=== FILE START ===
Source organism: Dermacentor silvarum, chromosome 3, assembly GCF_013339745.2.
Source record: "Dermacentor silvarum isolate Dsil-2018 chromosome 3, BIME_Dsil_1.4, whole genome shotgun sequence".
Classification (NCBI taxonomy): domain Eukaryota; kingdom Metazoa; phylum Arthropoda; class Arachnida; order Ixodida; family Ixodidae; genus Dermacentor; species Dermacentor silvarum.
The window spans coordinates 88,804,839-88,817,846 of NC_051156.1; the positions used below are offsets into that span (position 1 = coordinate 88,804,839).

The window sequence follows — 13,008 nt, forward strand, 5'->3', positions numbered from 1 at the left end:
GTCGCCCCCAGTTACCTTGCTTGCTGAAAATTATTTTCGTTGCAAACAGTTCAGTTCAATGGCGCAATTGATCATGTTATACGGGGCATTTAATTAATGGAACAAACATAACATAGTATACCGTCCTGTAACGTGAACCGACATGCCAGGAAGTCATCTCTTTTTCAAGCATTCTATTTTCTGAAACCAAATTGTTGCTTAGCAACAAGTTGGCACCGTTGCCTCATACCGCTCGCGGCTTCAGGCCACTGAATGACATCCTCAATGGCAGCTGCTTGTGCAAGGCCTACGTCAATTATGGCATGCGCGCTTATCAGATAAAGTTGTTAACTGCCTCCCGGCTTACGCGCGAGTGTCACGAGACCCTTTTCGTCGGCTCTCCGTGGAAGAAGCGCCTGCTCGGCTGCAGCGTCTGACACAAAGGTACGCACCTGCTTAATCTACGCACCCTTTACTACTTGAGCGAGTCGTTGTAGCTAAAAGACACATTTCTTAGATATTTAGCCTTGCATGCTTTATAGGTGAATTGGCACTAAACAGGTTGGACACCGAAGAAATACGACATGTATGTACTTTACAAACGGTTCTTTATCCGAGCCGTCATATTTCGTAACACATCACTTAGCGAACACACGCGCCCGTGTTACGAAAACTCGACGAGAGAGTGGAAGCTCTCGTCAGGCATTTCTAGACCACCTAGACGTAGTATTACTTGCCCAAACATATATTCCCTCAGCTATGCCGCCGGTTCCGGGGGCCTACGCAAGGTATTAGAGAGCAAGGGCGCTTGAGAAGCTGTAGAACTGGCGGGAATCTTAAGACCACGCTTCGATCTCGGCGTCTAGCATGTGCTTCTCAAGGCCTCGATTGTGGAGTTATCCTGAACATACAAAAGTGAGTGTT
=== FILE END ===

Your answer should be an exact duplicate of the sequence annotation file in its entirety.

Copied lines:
Source organism: Dermacentor silvarum, chromosome 3, assembly GCF_013339745.2.
Source record: "Dermacentor silvarum isolate Dsil-2018 chromosome 3, BIME_Dsil_1.4, whole genome shotgun sequence".
Classification (NCBI taxonomy): domain Eukaryota; kingdom Metazoa; phylum Arthropoda; class Arachnida; order Ixodida; family Ixodidae; genus Dermacentor; species Dermacentor silvarum.
The window spans coordinates 88,804,839-88,817,846 of NC_051156.1; the positions used below are offsets into that span (position 1 = coordinate 88,804,839).

The window sequence follows — 13,008 nt, forward strand, 5'->3', positions numbered from 1 at the left end:
GTCGCCCCCAGTTACCTTGCTTGCTGAAAATTATTTTCGTTGCAAACAGTTCAGTTCAATGGCGCAATTGATCATGTTATACGGGGCATTTAATTAATGGAACAAACATAACATAGTATACCGTCCTGTAACGTGAACCGACATGCCAGGAAGTCATCTCTTTTTCAAGCATTCTATTTTCTGAAACCAAATTGTTGCTTAGCAACAAGTTGGCACCGTTGCCTCATACCGCTCGCGGCTTCAGGCCACTGAATGACATCCTCAATGGCAGCTGCTTGTGCAAGGCCTACGTCAATTATGGCATGCGCGCTTATCAGATAAAGTTGTTAACTGCCTCCCGGCTTACGCGCGAGTGTCACGAGACCCTTTTCGTCGGCTCTCCGTGGAAGAAGCGCCTGCTCGGCTGCAGCGTCTGACACAAAGGTACGCACCTGCTTAATCTACGCACCCTTTACTACTTGAGCGAGTCGTTGTAGCTAAAAGACACATTTCTTAGATATTTAGCCTTGCATGCTTTATAGGTGAATTGGCACTAAACAGGTTGGACACCGAAGAAATACGACATGTATGTACTTTACAAACGGTTCTTTATCCGAGCCGTCATATTTCGTAACACATCACTTAGCGAACACACGCGCCCGTGTTACGAAAACTCGACGAGAGAGTGGAAGCTCTCGTCAGGCATTTCTAGACCACCTAGACGTAGTATTACTTGCCCAAACATATATTCCCTCAGCTATGCCGCCGGTTCCGGGGGCCTACGCAAGGTATTAGAGAGCAAGGGCGCTTGAGAAGCTGTAGAACTGGCGGGAATCTTAAGACCACGCTTCGATCTCGGCGTCTAGCATGTGCTTCTCAAGGCCTCGATTGTGGAGTTATCCTGAACATACAAAAGTGAGTGTT